Tartine is a bakery and café  in San Francisco and its name is everywhere, at least on the food world. Elizabeth Prueitt and Chad Robertson, it’s owners, were nominated three times for the James Beard Foundation Awards,  “the Oscar of Food”, and won as the best pastry chefs in America in 2008.  They are also authors of Tartine, more focused in pastry (by the way, the book also has the best brownie recipe I’d ever found!).

It’s hard to not be impressed with all the amazing pictures of Elizabeth, Chad and their team folding, glazing, filling, covering, baking, smiling.

Last year, after an intensive effort to adapt their recipe bread to home bakers, Chad launched his second book, Tartine Bread.

The first recipe, their legendary Tartine Country Bread is a result of a “search for a certain loaf with an old soul” as he says on the book. And a lot of people, including me, are very happy for Chad’s obsession for the perfect bread.

As soon as I started reading the book, I wanted to get my hands dirty with flour and started what I called “Tartine Bread Project”. But this bread is complex!!! It’s made by using just three basic ingredients, flour, water and salt thought a process involving long rising, natural fermentation and artisanal shaping. Its recipe fills 37 pages with words and step-by-step pictures, its starter needs at least two weeks to get ready and you gotta be prepared to fail.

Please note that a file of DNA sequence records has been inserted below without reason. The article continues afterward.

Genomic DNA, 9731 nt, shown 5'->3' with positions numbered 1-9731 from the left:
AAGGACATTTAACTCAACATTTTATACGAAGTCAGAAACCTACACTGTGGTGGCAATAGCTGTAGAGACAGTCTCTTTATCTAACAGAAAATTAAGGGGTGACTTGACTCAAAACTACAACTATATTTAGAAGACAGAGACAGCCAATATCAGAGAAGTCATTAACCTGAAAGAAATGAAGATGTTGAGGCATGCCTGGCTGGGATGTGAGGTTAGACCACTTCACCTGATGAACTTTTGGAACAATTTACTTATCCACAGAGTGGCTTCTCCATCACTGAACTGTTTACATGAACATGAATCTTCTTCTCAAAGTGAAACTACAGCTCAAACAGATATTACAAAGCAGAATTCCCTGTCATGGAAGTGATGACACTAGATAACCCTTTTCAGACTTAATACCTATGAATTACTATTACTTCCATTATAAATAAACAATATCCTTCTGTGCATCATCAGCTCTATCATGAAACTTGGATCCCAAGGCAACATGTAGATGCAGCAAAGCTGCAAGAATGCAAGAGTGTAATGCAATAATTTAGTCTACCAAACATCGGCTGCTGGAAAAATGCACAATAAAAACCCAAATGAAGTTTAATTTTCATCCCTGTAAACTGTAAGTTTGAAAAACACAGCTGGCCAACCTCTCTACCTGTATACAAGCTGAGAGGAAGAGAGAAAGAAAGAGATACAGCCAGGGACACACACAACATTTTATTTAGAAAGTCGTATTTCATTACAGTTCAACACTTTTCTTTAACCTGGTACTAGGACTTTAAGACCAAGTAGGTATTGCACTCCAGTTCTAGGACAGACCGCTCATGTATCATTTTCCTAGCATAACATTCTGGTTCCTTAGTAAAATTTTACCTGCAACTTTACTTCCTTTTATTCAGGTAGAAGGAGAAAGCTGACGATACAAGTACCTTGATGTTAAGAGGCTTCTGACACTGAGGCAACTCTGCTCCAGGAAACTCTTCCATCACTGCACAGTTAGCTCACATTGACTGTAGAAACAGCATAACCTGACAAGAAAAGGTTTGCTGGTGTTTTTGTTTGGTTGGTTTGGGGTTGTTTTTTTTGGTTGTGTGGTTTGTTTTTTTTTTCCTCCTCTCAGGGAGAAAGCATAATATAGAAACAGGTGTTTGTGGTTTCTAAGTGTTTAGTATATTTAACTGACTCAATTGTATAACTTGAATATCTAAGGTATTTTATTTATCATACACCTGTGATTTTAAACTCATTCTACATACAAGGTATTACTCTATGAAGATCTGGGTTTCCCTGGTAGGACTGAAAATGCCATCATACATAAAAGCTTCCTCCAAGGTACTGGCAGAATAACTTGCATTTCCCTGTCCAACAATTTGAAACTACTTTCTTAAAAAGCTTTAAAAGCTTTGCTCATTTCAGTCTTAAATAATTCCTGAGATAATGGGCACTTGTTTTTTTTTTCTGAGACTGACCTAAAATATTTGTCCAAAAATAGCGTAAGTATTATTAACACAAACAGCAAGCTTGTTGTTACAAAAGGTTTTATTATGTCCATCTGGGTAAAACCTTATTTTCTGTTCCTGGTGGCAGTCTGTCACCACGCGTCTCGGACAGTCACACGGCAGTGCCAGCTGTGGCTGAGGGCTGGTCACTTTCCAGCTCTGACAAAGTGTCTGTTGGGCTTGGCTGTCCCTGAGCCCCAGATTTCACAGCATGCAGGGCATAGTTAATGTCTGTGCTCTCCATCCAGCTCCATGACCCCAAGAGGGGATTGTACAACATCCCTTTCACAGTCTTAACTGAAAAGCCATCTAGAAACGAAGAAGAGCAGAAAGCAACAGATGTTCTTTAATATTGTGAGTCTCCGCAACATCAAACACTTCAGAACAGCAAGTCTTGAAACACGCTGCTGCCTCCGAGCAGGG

Surprisingly I found a bunch of other people involved on the same craziness. Food bloggers I better not mention (so I don’t forget any), tutorials, successful and disastrous experiences and even a Facebook Tartine Bread Community with people’s attempts, pics and a lot of good advices!

Now you have been asking why somebody would spend so much time in a bread, a thing you could easily buy at the grocery store?

I could say it’s anxiety fault; anxiety for better flavor, better crumb and better taste. But there’s something bigger behind this desire.

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A few days ago my second daughter spent all morning cutting, folding, taping and came with a real size paper bag. An ordinary thing she could easily have if had asked me. But the process of creating is something inexplicable, isn’t it?

So, bread is my paper bag!

Calm down, I don’t want, at least for now, to push you into this adventure. First, let’s just consider the importance of bread in our meals and how good it can make a simple dish be!

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This salad is a perfect exemple. It calls for a country bread but you can use a mild sourdough too. A little of sourness will pair well with the sour vinaigrette. Here comes the ingredients for two servings:

Prepare:

Heat the oven to 350˚F. Place bread already cut in irregular pieces in a baking sheet and toast for about 8 minutes. Take the bread off, toss it with the other ingredients and toast for extra 10 minutes or until sesame seeds are golden in color. Set aside.

Meanwhile prepare vinaigrette:

Hit oil in a small saucepan and add onion; sauté for two minutes until translucent in color. Add mustard, vinegar and reduce to 1/3. Turn off the heat and don’t let it boil again, otherwise olive oil can lose its qualities.

Place spinach in a medium bowl, add toasted bread and pour vinaigrette on top. Mix well, add “chips” of parmesan and serve. As an option, you could use kale leaves or romaine lettuce too!